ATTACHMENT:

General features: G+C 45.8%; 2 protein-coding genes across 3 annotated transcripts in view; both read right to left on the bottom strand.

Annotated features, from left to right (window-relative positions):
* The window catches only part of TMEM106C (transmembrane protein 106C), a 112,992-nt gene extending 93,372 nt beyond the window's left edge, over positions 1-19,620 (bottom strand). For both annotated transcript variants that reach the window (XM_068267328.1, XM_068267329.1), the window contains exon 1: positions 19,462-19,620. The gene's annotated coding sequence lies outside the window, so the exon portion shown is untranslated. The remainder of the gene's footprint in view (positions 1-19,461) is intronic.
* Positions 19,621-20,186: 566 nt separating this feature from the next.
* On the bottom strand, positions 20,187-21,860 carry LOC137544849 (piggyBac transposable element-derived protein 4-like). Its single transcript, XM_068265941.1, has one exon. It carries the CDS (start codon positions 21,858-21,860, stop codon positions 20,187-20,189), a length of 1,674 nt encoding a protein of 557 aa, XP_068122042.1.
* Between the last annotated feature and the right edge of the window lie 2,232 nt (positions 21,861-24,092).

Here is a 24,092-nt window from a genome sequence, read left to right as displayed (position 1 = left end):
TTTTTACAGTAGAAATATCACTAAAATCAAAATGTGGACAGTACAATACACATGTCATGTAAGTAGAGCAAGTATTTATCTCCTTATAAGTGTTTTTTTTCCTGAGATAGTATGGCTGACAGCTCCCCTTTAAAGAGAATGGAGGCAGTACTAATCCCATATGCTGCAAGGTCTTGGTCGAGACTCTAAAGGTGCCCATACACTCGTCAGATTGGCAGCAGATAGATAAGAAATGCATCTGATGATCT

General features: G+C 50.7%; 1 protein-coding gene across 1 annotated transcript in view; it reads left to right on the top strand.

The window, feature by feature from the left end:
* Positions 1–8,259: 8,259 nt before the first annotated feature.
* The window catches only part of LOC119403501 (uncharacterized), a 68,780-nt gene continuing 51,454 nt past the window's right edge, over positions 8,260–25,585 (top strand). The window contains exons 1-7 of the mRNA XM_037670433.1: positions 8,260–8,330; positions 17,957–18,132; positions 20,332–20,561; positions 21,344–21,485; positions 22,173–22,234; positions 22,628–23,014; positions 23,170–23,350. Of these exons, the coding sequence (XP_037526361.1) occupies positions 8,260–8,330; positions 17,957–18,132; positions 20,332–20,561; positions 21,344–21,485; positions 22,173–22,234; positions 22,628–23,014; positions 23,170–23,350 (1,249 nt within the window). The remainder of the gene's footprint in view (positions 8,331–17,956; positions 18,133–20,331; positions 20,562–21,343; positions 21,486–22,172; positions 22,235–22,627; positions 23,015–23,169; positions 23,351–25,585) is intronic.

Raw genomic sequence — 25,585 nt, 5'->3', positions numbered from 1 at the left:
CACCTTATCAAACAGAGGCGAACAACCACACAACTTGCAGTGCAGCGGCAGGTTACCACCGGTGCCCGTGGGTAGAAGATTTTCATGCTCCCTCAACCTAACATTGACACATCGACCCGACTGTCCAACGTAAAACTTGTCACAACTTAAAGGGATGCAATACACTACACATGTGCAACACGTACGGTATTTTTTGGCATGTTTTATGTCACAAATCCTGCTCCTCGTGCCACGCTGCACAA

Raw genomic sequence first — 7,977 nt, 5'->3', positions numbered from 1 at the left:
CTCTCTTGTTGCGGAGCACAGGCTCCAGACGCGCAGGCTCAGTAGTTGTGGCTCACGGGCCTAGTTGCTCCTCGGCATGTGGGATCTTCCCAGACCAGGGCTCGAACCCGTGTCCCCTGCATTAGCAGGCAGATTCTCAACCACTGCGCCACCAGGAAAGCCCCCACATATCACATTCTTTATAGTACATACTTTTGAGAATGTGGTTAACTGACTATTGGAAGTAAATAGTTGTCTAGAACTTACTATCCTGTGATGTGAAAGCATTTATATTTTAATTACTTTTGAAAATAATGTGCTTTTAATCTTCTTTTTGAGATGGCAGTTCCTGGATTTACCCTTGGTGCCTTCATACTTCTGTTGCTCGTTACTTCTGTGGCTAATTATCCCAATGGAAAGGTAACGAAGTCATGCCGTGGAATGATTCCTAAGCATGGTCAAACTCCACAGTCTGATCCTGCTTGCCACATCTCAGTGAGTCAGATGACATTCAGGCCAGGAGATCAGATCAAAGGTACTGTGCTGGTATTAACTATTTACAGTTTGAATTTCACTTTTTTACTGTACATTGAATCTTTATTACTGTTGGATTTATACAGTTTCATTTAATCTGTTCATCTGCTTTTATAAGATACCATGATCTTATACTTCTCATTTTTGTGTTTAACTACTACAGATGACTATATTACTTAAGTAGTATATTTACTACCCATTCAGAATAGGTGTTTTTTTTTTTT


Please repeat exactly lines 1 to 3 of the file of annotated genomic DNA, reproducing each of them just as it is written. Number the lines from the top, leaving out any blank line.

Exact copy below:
General features: G+C 45.8%; 2 protein-coding genes across 3 annotated transcripts in view; both read right to left on the bottom strand.

Annotated features, from left to right (window-relative positions):
* The window catches only part of TMEM106C (transmembrane protein 106C), a 112,992-nt gene extending 93,372 nt beyond the window's left edge, over positions 1-19,620 (bottom strand). For both annotated transcript variants that reach the window (XM_068267328.1, XM_068267329.1), the window contains exon 1: positions 19,462-19,620. The gene's annotated coding sequence lies outside the window, so the exon portion shown is untranslated. The remainder of the gene's footprint in view (positions 1-19,461) is intronic.